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The project hails from Peru’s central forest, and is run by siblings Edith and Ivan. The farm was their late mother’s project, and the two have since taken over operations. In the last handful of years they’ve refined their processing methods and expanded their operations, and hope to become a beacon of specialty coffee and sustainability. This year their harvest is quite a bit smaller than last, but the quality has increased by leaps and bounds.
Edith and her brother Ivan are leading by example, focusing on sustainability and independence by diversifying crops beyond just coffee to include food for themselves and their workers. They harvest three varieties of plantains, yucca, beans, corn, tomatoes, pine trees, sugarcane. This year they are planting raspberries, blackberries, and pumpkins.
They hope to inspire other farmers to move away from monoculture and back towards a model of truly sustainable agriculture. Their commitment to environmental protection is runs so deep that they leave nine of their twenty-three hectares of land completely wild to protect native animals like deer, monkeys, and native birds. They also include a deer and a tree in their logo as a symbol of their dedication to the creatures and ecosystems they are committed to protecting.
The obvious energy behind the project is palpable when speaking with Edith, as our own Mayra Orellana-Powell recently did in an interview (you can read that interview here). Her passion for continuing and improving the work of her mother and engaging with her community is clear. She’s an active member of the International Women’s Coffee Alliance, and has set up outreach events locally to engage residents in and around Callhuamayo with events like specialty coffee workshops.
This honey processed Peru from Finca Tasta is relatively large in screen size (16 and up), with a slightly high density, and nice stable water activity and slightly low moisture readings. It will likely be an easy green coffee to store and roast.
The lot is comprised of Caturra and Catuaí, classic American varieties, both originally hailing from Brazil. Caturra is a spontaneous mutation of heirloom Bourbon, first observed in 1937, and Catuaí was developed about a decade later (though not formally released until the 1970’s) by hybridizing Yellow Caturra with Mundo Novo. The short stature of these two cultivars makes them resistant to wind, and easier to plant densely and harvest, though they are susceptible to rust and other common coffee afflictions.
This coffee underwent “Honey” processing, a form of semi-washing (or “pulped natural” if you prefer) wherein the cherry skin and most of the fruit are stripped away and the remaining sticky mucilage is left to dry on the pergamino. Skipping the washing and controlled fermentation stages tends to increase fruity flavors in the coffee, and has the added benefit of saving water and time.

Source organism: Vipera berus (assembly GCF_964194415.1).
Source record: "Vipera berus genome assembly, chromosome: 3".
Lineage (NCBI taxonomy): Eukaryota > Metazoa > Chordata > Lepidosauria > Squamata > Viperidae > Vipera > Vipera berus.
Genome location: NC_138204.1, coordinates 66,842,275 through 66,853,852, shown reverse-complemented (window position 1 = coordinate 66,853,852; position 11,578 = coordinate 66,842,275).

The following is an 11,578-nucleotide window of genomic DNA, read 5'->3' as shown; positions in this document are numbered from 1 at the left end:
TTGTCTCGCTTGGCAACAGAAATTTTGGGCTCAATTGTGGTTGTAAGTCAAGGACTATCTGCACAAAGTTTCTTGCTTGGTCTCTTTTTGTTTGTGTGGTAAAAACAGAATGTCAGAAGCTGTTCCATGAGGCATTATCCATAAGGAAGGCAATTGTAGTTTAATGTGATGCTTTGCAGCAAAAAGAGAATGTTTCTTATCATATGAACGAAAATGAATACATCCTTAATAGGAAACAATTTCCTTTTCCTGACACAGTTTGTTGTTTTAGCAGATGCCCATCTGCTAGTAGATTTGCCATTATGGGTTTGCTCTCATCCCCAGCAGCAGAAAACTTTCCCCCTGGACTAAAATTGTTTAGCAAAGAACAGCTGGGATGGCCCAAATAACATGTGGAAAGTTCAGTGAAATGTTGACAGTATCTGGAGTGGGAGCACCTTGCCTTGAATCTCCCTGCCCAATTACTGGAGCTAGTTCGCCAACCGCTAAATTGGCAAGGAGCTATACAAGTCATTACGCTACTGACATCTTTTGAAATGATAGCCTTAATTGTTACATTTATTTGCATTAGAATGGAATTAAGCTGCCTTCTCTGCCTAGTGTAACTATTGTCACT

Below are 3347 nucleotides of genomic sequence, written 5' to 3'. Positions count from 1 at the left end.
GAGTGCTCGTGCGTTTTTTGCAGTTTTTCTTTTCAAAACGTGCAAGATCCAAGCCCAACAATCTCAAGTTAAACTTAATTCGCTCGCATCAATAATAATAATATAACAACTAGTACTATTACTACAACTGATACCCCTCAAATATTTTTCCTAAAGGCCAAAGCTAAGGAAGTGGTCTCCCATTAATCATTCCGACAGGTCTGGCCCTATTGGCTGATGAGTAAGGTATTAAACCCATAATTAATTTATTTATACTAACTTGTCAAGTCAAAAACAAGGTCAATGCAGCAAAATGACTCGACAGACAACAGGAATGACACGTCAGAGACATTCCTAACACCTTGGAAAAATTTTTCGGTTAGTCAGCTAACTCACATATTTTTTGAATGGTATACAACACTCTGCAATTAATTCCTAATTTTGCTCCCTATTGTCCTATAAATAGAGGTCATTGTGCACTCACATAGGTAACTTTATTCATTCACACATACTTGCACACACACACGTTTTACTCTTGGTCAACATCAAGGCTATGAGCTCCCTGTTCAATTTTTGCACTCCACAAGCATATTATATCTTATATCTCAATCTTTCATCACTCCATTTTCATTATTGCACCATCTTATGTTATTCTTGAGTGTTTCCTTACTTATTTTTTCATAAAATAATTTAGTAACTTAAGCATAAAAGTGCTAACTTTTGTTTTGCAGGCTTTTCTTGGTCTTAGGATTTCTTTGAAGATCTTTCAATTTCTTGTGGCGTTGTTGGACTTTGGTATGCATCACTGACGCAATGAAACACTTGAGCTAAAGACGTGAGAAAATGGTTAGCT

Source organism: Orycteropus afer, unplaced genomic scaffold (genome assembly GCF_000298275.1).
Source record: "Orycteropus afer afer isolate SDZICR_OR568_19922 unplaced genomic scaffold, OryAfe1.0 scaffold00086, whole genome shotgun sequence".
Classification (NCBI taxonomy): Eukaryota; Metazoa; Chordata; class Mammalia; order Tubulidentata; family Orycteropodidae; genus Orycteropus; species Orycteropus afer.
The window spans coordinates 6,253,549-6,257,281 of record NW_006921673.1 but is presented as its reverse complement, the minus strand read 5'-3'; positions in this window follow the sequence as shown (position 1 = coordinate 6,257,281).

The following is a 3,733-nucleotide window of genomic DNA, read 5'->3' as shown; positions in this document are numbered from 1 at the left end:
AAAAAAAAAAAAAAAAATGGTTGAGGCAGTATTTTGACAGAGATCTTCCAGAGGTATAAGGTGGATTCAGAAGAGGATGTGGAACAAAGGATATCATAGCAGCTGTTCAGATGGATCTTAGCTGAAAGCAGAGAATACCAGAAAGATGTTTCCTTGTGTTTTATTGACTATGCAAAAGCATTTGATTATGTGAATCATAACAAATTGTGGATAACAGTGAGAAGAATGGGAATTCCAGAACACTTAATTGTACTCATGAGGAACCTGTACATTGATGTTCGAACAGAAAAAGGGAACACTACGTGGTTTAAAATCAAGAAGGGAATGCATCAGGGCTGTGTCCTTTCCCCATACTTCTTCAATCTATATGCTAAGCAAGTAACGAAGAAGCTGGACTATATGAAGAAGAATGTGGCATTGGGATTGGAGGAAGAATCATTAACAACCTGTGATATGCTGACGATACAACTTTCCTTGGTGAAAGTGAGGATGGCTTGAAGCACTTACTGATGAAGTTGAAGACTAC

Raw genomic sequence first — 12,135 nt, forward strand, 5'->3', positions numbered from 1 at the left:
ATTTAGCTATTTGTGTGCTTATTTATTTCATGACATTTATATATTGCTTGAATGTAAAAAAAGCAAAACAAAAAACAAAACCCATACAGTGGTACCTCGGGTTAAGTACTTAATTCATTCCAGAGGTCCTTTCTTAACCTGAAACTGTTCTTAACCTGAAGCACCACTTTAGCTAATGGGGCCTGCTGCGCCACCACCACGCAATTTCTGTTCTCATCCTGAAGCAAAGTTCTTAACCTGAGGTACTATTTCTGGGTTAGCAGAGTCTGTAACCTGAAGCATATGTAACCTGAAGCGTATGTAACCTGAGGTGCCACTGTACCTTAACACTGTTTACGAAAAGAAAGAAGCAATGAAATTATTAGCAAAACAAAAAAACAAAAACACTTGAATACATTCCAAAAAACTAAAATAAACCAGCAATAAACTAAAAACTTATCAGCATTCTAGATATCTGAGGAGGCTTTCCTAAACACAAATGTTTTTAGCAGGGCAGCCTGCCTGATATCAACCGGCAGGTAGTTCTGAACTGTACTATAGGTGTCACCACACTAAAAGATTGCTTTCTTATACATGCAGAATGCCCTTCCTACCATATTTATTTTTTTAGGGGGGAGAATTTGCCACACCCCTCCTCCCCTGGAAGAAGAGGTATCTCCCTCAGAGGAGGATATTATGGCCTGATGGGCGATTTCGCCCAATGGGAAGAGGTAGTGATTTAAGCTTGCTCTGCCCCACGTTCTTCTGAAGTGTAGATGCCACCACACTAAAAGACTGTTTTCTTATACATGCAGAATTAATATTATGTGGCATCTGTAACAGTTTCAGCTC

This week was quite a busy one for The Crown and we were unable to get access to our other roasting machines so we roasted two profiles on the Ikawa and then proceeded to roast multiple batches of our favorite one. This honey processed coffee from Peru was so incredibly sweet, fruity, and clean. The green metrics looked great on all accounts: high density, average water activity, good moisture, and a large screen size. I decided to use the same two profiles that I had used on our other offering from Finca Tasta, the Yellow Caturrra, to see how they would compare. I took one of my profiles that I use mostly for smaller screen sizes and shortened the drying stage so that the coffee would have more time for non-enzymatic browning. This alteration lowered my first crack temperature by almost 10 degrees Fahrenheit. This new range of first crack temperatures are more inline with what I might see on my Probatino drum roaster.
I decided to try out two roasts with the same temperature profile, but slightly different fan speed settings. Roast one descends from 80% to 65% at three quarters of the way between yellowing and the end of the roast. Roast two descends from 80% to 65% at the midway point between yellowing and the end of the roast. While there was more of a divergence between the heat profiles with CJ1250, This honey coffee was delightfully consistent with a minimal difference. Roast one did have slightly higher heat and my first crack temperatures on the honey coffee were much higher by 4-5 degrees Fahrenheit. At first crack, we can see a slight increase in heat resulting in a small spike in Roast two, which also occurred in our fully washed sample as well.
On the cupping table Roast one was very bright with lots of citric and malic acidity. There was also a dry white wine flavor that was pleasing to some and astringent to others. Roast two had lots of juicy fruit flavors like mango, peach, and pineapple. The sugar browning notes tasted like a nice buttery toffee and the mouthfeel was smooth. The team was split down the middle on preference. Both roasts had very nice attributes, which speaks volumes for the quality of this coffee. This is my favorite harvest so far from our friends at Finca Tasta.
I’m a huge fan of this coffee. While trends show young professionals leaving the countryside to work in the cities, Edith and Ivan made the atypical choice to go back to the rainforest and care for the land and the ecosystems in a holistic way. Farms like Finca Tasta give me hope for the future of South American coffee farmers: there is a new generation investing in growing coffee sustainably.
I brewed this honey-processed coffee on the Kalita; on the cupping table there were a lot of cocoa sweetness, but I hoped to pull out more acidity in the pour over method. The result was a really delightful cup, with distinct peach tea and cascara notes. These were balanced by fig, white grape, honey, raisin, and hazelnut, making for a really clean, unique, and comforting cup.